I still suggest leaving this out of the infobox for now. Dr. Submillimeter 22:12, 9 May 2007 (UTC)
Agreed. Other matters are much more important. Said: Rursus 11:07, 12 May 2007 (UTC)
My thoughts on the changes:
  • Meteor Showers could be moved to the body of the text, as not all constellations have meteor showers.
  • I introduced the "9 pm" guideline for "best visibility" to provide a standard and made corrections as needed. Before I did this, best visibility had no precise definition and several of the constellations had best visibility that was out by a month or two. I don't mind seeing it replaced by something more comprehensive such as a table of times and dates. "Best visibility" would work best as a separate table with a list of times and dates. Best visibility would also need to be defined precisely as the upper culmination of the centre of the constellation. The best visibility coverage may need to provide dates for all 24 hours.
  • Visibility must not use seasonal references. That is in contravention of Wikipedia's goal of countering systemic bias.
  • "Bright stars" and "main stars" are both vague terms. We need something more precise, such as "stars with an average brightness that is brighter than magnitude 3.00" or some similar definition that would allow others to count the stars in other constellations using the same criterion. This could also work if a website with pancelestial coverage was used as a reference. (I suggest that we use magnitude 3 as the limit because that is the limiting manitude from many urban locations.)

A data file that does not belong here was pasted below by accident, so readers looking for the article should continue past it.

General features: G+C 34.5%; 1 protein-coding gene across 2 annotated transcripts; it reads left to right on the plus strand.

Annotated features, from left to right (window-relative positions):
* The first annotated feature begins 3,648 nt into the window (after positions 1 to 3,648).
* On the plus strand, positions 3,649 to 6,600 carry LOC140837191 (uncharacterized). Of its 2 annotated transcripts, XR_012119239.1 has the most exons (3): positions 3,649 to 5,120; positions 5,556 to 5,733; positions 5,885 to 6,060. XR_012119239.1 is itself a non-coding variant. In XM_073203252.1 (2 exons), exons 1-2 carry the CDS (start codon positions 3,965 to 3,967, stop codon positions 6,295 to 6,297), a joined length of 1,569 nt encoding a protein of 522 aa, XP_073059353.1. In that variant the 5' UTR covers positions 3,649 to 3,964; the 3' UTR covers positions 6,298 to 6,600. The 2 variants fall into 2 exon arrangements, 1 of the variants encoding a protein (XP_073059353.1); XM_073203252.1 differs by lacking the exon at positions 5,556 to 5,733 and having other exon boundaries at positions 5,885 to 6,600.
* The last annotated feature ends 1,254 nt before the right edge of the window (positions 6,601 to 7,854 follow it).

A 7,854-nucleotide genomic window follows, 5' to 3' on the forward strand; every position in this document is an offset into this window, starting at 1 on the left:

--B.d.mills 01:51, 14 June 2007 (UTC)


The mythology sections for the constellations is strongly Eurocentric. It implies that only Europeans had constellation mythology, which is certainly not the case.

It would be useful to have some discussion of the following mythologies if such information exists - this list is just a sample and is not complete by any means:

  • Arabic (they gave us many of our star names)
  • Chinese
  • Native American
  • Other Pre-Columbian cultures from the Americas
  • Polynesian
  • Indigenous Australian

Such mythological discussion would be especially useful for fleshing out the Southern hemisphere constellations, which in some cases make the false assertion "no mythology exists for these because they were unknown from Europe".